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Deep Scepticism Prevails after the Announcement of Russian Covid-19 Vaccine

Russia claims it has the first COVID-19 vaccine but experts are doubtful. Russian President Vladimir Putin announced Tuesday.

By Kumar Saurav
New Update
Covishield और Covaxin

Russia claims it has the first COVID-19 vaccines, but experts are doubtful. Russian President Vladimir Putin announced Tuesday the country has become the first in the world to grant regulatory approval for a coronavirus vaccine.

Russia’s claim of a vaccine has drawn deep scepticism from experts, who said the country appears to be approving the drug based only on early and insufficient data.

The announcement of the new vaccine, dubbed Sputnik-V, has been met with initial scepticism, as it has yet to complete Phase III trials in which large numbers of people are given doses to determine whether it is safe and effective in a general population.

Reactions from experts — even from inside Russia — have ranged from cautious to sceptical, with some suggesting that the high-level haste in pushing an as-yet unproven vaccine may have more to do with politics than science.

On Monday, the Moscow-based Association of Clinical Trials Organizations (ACTO) asked the Health Ministry to delay the vaccine's registration until after Phase III trials were completed.

The researchers said fewer than 100 people had been tested — and that the early registration of the vaccine could expose end consumers to unnecessary danger.

WHO officials Concerns:

The World Health Organization has urged that all vaccine candidates go through full stages of testing before being rolled out, A spokesman for the World Health Organization said the United Nations agency was "in close contact with the Russian health authorities" about possibly pre-qualifying the vaccine under a program designed to facilitate access to medicines deemed by the WHO to have met "unified standards of quality, safety and efficacy."

Speaking to reporters at an online news conference from Geneva, Tarik Jasarevic of the World Health Organization noted that "pre-qualification of any vaccine includes the rigorous review and assessment of all the required safety and efficacy data."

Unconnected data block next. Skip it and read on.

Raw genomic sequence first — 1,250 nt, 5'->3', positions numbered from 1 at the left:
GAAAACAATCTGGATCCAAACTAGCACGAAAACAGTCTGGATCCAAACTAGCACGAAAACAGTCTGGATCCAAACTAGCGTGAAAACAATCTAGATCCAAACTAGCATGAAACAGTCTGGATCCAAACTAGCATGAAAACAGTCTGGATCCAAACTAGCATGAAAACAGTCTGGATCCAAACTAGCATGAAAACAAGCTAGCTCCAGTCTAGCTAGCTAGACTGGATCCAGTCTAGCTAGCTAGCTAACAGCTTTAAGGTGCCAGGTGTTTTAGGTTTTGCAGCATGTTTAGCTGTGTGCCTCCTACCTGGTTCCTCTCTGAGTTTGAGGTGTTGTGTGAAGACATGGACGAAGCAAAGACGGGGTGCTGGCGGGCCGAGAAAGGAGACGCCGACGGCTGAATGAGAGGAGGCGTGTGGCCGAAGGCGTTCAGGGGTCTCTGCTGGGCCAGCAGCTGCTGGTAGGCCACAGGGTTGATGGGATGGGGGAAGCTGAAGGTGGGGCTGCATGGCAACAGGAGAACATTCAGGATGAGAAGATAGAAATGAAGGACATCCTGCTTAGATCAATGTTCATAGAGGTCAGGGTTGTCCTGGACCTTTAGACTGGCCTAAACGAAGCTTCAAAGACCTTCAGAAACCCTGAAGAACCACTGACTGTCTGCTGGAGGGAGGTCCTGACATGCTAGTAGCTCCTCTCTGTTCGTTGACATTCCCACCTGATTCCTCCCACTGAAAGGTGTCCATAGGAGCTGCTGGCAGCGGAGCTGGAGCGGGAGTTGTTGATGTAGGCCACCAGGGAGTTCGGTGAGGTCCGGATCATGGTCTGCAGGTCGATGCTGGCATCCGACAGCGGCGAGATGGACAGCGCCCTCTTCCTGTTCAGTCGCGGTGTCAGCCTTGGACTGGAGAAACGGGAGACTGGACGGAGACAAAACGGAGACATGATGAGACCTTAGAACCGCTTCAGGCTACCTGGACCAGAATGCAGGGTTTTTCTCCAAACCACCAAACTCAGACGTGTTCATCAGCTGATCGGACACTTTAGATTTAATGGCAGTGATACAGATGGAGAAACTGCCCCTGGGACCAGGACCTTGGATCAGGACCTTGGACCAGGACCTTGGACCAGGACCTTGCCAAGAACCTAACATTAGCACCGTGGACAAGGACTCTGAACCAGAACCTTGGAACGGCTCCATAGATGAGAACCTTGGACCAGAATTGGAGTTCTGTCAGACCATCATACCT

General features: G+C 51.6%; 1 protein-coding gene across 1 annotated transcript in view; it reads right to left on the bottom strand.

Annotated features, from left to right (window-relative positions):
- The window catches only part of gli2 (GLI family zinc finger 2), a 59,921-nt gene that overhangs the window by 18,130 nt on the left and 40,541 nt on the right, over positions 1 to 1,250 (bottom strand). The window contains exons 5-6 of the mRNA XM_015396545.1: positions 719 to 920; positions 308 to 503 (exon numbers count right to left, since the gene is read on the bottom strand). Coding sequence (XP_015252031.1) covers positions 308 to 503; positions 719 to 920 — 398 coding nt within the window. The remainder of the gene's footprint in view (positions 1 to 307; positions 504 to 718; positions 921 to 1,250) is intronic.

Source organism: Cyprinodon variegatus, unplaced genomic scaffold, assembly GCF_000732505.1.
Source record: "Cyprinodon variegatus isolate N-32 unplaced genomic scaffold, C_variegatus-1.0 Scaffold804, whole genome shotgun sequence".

The vaccine developed by the Gamaleya Institute in Moscow with assistance from Russia's Defense Ministry uses a different virus -- the common cold-causing adenovirus -- that’s been modified to carry genes for the “spike” protein that coats the coronavirus, as a way to prime the body to recognize if a real COVID-19 infection comes along.

That’s a similar technology as vaccines being developed by China’s CanSino Biologics and Britain’s Oxford University and AstraZeneca — but unlike those companies, Russian scientists haven't published any scientific information about how the vaccine has performed in animal tests or in early-stage human studies.

However, scientists around the world have been cautioning that even if vaccine candidates are proven to work, it will take even more time to tell how long the protection will last.

“The collateral damage from the release of any vaccine that was less than safe and effective would exacerbate our current problems insurmountably,” Imperial College London immunology professor Danny Altmann said in a statement Tuesday.

Doubts surround Russia's coronavirus vaccine - CBC

It's not Russia's first controversial vaccine. Putin has bragged that Russian scientists delivered an Ebola vaccine that “proved to be the most effective in the world” and “made a real contribution to fighting the Ebola fever in Africa.” However, there is little evidence either of the two Ebola vaccines approved in Russia was widely used in Africa. As of 2019, both of those vaccines were listed by the WHO as “candidate vaccines.”

Written by Kumar Saurav, He is Journalism graduate from Indian Institute of Mass Communication New Delhi.

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